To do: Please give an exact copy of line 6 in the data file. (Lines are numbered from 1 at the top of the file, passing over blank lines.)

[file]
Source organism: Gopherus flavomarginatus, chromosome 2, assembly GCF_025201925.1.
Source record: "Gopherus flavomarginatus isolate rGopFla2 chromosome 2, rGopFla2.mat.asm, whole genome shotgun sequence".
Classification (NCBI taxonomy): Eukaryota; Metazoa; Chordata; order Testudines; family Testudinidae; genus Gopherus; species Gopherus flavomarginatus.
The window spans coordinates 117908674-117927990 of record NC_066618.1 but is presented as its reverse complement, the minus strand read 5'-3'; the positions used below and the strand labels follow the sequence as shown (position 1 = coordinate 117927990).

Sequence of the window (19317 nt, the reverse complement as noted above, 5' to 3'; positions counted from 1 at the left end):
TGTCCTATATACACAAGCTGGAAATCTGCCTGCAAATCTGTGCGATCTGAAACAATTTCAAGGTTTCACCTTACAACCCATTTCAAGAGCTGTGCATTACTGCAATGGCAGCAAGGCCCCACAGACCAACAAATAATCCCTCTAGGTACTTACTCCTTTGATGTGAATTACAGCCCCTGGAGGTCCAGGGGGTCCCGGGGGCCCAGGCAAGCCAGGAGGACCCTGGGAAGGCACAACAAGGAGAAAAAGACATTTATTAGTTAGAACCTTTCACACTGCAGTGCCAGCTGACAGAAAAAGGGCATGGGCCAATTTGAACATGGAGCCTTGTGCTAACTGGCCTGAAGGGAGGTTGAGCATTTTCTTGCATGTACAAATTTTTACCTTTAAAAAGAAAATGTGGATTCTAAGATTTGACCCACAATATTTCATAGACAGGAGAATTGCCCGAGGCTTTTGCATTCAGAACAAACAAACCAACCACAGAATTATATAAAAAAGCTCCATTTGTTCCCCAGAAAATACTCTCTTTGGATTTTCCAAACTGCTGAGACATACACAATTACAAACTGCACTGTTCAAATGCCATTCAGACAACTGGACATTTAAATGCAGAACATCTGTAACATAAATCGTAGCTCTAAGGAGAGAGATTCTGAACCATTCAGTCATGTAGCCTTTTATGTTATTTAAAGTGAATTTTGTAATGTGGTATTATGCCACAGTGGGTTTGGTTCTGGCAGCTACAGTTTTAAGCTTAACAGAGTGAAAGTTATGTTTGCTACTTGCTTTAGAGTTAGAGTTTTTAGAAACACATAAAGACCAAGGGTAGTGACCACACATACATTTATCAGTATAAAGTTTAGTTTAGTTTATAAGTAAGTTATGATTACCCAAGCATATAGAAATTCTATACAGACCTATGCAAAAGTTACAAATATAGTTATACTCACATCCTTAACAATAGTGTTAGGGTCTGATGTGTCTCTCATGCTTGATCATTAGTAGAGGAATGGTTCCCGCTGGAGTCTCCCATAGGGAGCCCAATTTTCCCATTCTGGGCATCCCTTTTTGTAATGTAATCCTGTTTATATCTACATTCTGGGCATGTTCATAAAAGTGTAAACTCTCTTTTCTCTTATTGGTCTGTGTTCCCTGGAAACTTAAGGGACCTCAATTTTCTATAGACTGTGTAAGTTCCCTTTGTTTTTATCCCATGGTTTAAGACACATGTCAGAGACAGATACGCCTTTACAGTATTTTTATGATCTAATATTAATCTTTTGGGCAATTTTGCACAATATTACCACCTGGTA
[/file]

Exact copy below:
TGTCCTATATACACAAGCTGGAAATCTGCCTGCAAATCTGTGCGATCTGAAACAATTTCAAGGTTTCACCTTACAACCCATTTCAAGAGCTGTGCATTACTGCAATGGCAGCAAGGCCCCACAGACCAACAAATAATCCCTCTAGGTACTTACTCCTTTGATGTGAATTACAGCCCCTGGAGGTCCAGGGGGTCCCGGGGGCCCAGGCAAGCCAGGAGGACCCTGGGAAGGCACAACAAGGAGAAAAAGACATTTATTAGTTAGAACCTTTCACACTGCAGTGCCAGCTGACAGAAAAAGGGCATGGGCCAATTTGAACATGGAGCCTTGTGCTAACTGGCCTGAAGGGAGGTTGAGCATTTTCTTGCATGTACAAATTTTTACCTTTAAAAAGAAAATGTGGATTCTAAGATTTGACCCACAATATTTCATAGACAGGAGAATTGCCCGAGGCTTTTGCATTCAGAACAAACAAACCAACCACAGAATTATATAAAAAAGCTCCATTTGTTCCCCAGAAAATACTCTCTTTGGATTTTCCAAACTGCTGAGACATACACAATTACAAACTGCACTGTTCAAATGCCATTCAGACAACTGGACATTTAAATGCAGAACATCTGTAACATAAATCGTAGCTCTAAGGAGAGAGATTCTGAACCATTCAGTCATGTAGCCTTTTATGTTATTTAAAGTGAATTTTGTAATGTGGTATTATGCCACAGTGGGTTTGGTTCTGGCAGCTACAGTTTTAAGCTTAACAGAGTGAAAGTTATGTTTGCTACTTGCTTTAGAGTTAGAGTTTTTAGAAACACATAAAGACCAAGGGTAGTGACCACACATACATTTATCAGTATAAAGTTTAGTTTAGTTTATAAGTAAGTTATGATTACCCAAGCATATAGAAATTCTATACAGACCTATGCAAAAGTTACAAATATAGTTATACTCACATCCTTAACAATAGTGTTAGGGTCTGATGTGTCTCTCATGCTTGATCATTAGTAGAGGAATGGTTCCCGCTGGAGTCTCCCATAGGGAGCCCAATTTTCCCATTCTGGGCATCCCTTTTTGTAATGTAATCCTGTTTATATCTACATTCTGGGCATGTTCATAAAAGTGTAAACTCTCTTTTCTCTTATTGGTCTGTGTTCCCTGGAAACTTAAGGGACCTCAATTTTCTATAGACTGTGTAAGTTCCCTTTGTTTTTATCCCATGGTTTAAGACACATGTCAGAGACAGATACGCCTTTACAGTATTTTTATGATCTAATATTAATCTTTTGGGCAATTTTGCACAATATTACCACCTGGTA